Wednesday, September 17, 2014

BAH! Hamburger

The subject of this post is hamburgers—sort of.

Our students at the university scheduled into certain sociology classes, read a book entitled The McDonaldization of Society*.  The theme of the book deals with topics related to the standardization of production, distribution, inventory, menu and environment of many different types of goods, not just those found in the fast food industry.  However, the fast food industry is a great example because the business practices of these companies are built on the promise that, whether your Big Mac is purchased in Fort Collins, Overland Park, KS, Patterson, LA or Beijing, China, it will taste exactly the same.  Same pre-weighed piece of frozen hamburger, same spices and special sauce, same white flour bun, potatoes fried exactly the same amount of time in exactly the same oil temperature—everything exactly the same.  This business practice, like most, is driven by what the company believes its buying public wants and expects.  The same can be said of a Whopper, a cup of Starbucks coffee or a Dunkin donut.  I’m not saying this is necessarily bad because I hate to pay for a bad cup of coffee.   I’m just saying that it’s been this way in a large portion of our culture for a long time.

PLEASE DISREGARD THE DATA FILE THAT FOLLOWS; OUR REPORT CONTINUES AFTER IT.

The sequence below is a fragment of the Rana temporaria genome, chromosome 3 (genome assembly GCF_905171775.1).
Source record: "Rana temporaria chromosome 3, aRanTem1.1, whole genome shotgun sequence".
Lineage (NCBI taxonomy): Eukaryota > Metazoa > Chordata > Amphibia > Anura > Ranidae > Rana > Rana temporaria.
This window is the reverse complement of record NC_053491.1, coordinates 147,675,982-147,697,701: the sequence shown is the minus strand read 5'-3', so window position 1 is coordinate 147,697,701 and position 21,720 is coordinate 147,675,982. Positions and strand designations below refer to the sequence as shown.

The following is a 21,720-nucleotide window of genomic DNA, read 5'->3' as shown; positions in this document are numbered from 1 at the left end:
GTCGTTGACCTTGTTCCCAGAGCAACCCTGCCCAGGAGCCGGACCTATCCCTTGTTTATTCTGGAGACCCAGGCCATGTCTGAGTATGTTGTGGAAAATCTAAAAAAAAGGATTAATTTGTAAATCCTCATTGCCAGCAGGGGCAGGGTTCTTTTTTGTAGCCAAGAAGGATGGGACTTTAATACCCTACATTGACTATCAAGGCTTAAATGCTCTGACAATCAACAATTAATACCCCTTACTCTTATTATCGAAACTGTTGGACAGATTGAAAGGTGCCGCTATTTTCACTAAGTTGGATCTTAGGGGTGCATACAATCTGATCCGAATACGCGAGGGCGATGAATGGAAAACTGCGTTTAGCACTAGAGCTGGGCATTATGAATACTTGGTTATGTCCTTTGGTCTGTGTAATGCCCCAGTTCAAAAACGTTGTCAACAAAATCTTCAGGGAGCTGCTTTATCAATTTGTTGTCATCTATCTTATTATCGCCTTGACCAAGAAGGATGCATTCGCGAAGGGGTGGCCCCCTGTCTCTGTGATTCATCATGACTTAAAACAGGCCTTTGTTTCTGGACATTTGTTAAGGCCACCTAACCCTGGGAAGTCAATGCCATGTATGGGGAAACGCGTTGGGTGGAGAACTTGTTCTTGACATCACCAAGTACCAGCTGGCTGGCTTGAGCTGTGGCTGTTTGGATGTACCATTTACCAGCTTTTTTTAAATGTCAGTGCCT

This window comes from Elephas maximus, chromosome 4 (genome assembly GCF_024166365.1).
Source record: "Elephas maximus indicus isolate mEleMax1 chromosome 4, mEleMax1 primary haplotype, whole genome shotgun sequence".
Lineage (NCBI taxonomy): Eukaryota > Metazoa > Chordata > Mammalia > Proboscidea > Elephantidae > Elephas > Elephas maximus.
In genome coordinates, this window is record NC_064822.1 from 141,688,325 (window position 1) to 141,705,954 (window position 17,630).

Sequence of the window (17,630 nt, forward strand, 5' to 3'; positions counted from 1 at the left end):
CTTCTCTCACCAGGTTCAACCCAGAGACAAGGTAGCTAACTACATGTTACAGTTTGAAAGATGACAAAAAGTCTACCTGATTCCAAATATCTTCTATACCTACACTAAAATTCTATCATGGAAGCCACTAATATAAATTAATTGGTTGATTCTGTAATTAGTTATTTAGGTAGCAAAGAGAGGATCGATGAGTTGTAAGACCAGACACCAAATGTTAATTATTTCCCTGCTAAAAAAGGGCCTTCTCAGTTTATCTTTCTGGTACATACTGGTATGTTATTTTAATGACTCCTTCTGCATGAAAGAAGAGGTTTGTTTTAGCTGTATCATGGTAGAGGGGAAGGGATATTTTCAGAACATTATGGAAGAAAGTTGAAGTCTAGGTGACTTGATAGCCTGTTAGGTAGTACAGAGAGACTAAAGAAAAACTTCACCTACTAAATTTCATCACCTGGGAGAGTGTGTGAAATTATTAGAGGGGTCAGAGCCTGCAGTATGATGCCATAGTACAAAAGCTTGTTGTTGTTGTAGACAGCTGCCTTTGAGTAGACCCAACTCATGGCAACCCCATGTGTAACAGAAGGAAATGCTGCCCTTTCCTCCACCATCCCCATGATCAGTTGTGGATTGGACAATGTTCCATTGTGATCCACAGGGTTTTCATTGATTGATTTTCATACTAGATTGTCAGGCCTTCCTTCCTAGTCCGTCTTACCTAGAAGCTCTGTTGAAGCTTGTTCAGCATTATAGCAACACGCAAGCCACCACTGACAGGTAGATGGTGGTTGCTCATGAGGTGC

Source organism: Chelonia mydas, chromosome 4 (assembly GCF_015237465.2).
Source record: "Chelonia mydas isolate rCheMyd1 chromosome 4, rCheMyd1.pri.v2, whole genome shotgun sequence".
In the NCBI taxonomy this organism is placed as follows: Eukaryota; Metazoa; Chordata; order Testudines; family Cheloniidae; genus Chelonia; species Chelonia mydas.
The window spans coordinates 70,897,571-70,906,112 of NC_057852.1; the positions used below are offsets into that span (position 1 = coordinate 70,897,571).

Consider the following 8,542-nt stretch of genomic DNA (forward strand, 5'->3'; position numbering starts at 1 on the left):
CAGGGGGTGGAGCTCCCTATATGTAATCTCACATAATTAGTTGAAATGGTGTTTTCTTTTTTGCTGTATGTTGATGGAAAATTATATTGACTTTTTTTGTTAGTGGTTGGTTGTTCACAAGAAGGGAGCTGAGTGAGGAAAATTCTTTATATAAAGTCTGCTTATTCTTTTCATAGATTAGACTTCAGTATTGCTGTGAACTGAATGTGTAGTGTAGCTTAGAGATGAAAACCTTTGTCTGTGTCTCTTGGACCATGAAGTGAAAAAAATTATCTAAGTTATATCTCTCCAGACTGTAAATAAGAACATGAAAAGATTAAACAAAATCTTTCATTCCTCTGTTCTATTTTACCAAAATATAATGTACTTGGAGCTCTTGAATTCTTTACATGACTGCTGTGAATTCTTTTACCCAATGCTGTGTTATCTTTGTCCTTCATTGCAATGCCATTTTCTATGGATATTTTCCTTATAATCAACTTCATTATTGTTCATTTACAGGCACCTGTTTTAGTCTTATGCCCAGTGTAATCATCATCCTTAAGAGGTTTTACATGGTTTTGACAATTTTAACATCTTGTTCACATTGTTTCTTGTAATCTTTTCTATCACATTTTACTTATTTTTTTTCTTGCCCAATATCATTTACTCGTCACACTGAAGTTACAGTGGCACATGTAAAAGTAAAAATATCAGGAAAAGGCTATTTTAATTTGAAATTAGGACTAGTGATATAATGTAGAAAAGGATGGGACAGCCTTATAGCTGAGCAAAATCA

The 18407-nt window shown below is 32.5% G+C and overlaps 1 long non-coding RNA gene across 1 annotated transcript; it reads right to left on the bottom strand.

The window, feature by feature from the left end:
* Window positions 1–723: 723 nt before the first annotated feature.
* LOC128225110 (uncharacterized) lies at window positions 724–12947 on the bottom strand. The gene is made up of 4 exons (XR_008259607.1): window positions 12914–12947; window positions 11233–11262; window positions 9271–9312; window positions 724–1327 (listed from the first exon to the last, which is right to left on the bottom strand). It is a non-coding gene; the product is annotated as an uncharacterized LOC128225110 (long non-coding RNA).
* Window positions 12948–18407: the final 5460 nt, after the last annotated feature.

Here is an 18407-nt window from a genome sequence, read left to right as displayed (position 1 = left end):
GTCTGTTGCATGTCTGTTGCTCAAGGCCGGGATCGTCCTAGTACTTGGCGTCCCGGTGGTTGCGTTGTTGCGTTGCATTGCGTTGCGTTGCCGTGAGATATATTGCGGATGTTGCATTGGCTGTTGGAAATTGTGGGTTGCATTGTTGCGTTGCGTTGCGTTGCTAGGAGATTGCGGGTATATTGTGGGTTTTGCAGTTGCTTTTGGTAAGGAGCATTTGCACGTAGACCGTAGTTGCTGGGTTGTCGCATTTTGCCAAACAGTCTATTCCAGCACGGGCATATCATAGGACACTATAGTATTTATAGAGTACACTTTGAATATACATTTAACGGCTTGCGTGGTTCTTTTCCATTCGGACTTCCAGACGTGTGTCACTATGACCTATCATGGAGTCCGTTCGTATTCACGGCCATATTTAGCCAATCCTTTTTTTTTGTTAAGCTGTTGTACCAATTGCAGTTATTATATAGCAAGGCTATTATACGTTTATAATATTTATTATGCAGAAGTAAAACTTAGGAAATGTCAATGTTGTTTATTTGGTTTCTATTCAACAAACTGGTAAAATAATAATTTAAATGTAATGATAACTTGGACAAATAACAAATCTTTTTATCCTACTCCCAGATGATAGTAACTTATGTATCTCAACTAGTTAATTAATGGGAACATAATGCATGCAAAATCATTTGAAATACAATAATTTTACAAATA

But I sense that things are changing.  Fortunately it appears that restaurants, charter schools, customized websites and business cards as well as the health industry and many other service providers, are all vying to gain our business by coming closer to delivering what we want and what we believe is important to fit our unique lifestyle as well as our values.   Think 5 Guys Burgers v McDonalds: at one you have to request which condiments are removed while at the other, you get to choose which to add.  There is a huge upswing in the number of food trucks available in most cities, all ready to give you more options for lunch.  Tiny houses have become so popular—another option to be considered for changing lifestyles—that there is even a TV show entitled Tiny House Nation. Competition is the driving force behind this new-found thoughtfulness toward a consumer-centric approach so enjoy the extra attention.  Last week I even received a thank-you card in the mail from my primary health provider thanking me for choosing to bring my health needs to him!  Who would’ve thunk it!  Business and customer services seem to have taken our self-absorption seriously so next time you see someone taking a ‘selfie’, thank them!  

*The McDonaldization of Society, written by George Ritzer, published by Pine Forge Press, 2008.